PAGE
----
Puka credits his mother, Penina, for holding the family together and pushing it forward through difficult times. She rules her house with strict guidelines designed to prepare her sons for life both on and off the field.
Last week, Samson Nacua started a minor controversy when he congratulated his brother for committing to USC and praised him for thinking outside the proverbial Utah box. But Puka says he never saw the story — he’s mostly been without a phone for about three weeks after he missed a curfew by five minutes.
It’s one example of how Penina Nacua makes sure her son never strays from a path many recruiters and talent evaluators say he’s destined for. Puka has a chance to be a high school All-American, is already a state champion, and ranked as one of the top players in his class throughout Utah.
And none of that matters in his home.
“My mom gave me the phone back just to check my text messages for the recruiters,” Nacua said, laughing. “I saw that I missed an offer from California. They thought I had disappeared.”
As his recruiting profile continues to brighten, his relationship with his brothers becomes more close-knit. They, along with Orem wideout coach Ross Apo, himself a former standout receiver at BYU, have become nurturing figures in Puka’s life.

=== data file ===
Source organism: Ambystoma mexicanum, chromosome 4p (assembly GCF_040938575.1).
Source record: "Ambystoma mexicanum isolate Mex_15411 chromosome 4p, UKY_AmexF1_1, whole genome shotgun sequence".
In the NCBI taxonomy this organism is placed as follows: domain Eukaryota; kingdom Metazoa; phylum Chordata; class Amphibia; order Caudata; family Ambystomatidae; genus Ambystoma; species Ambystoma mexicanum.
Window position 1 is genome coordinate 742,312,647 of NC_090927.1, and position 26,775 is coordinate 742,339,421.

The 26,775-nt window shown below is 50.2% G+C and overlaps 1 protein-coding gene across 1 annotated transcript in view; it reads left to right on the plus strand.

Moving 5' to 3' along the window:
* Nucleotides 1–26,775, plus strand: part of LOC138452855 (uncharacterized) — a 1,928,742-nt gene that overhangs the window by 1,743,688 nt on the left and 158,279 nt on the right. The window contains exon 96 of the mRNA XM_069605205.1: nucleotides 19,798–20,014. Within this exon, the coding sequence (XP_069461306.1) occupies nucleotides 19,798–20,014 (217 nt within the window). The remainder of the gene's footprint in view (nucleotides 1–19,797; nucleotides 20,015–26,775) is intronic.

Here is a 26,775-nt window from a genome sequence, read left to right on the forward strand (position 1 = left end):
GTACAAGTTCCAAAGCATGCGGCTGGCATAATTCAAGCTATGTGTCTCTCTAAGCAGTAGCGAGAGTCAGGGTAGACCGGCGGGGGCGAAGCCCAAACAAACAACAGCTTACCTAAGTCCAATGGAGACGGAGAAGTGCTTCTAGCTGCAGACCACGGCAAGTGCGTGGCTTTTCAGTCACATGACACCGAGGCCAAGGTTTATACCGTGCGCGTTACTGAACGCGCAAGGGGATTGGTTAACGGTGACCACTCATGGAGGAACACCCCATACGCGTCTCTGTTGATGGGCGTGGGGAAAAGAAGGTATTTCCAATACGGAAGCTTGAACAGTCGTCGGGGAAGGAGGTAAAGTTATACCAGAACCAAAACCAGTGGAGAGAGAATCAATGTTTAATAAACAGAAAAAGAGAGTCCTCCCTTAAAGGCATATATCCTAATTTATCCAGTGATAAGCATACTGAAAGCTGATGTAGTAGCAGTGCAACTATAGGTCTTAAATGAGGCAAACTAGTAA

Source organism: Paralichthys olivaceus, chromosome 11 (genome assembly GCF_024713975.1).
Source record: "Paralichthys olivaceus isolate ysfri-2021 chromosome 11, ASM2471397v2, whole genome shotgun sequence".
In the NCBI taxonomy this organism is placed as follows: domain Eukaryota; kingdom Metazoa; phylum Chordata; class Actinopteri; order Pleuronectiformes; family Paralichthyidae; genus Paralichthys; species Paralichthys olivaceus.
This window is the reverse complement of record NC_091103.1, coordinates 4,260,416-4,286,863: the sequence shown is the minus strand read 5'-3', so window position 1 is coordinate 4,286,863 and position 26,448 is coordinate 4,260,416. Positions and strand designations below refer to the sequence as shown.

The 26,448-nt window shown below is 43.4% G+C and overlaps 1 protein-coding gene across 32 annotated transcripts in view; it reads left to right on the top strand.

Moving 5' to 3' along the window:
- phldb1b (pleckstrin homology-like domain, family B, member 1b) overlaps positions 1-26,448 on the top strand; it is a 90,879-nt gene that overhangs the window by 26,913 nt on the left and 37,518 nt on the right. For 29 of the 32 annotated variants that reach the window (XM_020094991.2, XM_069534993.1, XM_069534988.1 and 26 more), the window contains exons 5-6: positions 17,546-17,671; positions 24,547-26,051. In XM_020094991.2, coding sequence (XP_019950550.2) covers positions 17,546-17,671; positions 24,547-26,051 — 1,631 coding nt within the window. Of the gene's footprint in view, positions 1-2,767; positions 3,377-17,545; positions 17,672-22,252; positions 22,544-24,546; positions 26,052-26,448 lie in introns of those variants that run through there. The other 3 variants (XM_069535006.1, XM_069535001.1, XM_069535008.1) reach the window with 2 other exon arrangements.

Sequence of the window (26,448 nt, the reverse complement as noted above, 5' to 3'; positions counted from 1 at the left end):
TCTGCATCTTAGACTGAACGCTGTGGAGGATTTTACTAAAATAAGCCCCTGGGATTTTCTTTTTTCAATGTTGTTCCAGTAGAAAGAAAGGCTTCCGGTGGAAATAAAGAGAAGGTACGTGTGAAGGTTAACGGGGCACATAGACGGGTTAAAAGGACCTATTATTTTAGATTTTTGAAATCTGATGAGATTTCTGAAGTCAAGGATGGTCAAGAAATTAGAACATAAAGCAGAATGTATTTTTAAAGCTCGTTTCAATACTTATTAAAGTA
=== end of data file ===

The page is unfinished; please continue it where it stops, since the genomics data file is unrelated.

Kai Nacua, in addition to being one of BYU’s more high-profile players, took on a father-figure role behind the scenes. Much of Samson and Puka’s personal and athletic growth can be attributed to his strength and leadership.
Samson and Puka became best friends because they are close in age and play the same position on the field. Puka and Samson have worked together for much of the offseason — running routes, lifting and eating right.
The work’s paid off for Puka. When you look at him, he’s lean but muscular at the same time. He’s 195 pounds and wants to get bigger. And, for as much as he’s focused on this season — Class 4A Orem opens at home against Class 6A Bingham on Thursday in Orem in a premier matchup between two defending state champions — Nacua is looking at what he’s going to face in the future.
“I know that I’m going to have to become a better route runner,” Nacua said. “When I get to the Pac-12, the defensive backs are going to be much better than what I’m going to see this season. I have to be strong and I have to be smart.”
Since he brings up the Pac-12 — why commit to the Trojans? He says it’s simply where he felt most comfortable. It doesn’t hurt that Southern California annually has one of the best offenses in the country, emphasizing the passing game.
The thought of living in Los Angeles doesn’t hurt. And Southern Cal has shown the ability to recruit in Utah effectively, with former prep stars such as Salem Hills’ Porter Gustin and Bingham’s Jay Tufele set to play important roles on the Trojans defense this season.
“It felt like home,” Nacua said. “USC just felt like home. My mom is from Orange County, and my brothers, they told me to go to the place where I felt the most comfortable. USC’s a team with a lot of players from a lot of backgrounds, so I loved it. With my brothers being in different places, I had to be comfortable, since I wasn’t going to be seeing my family all the time.”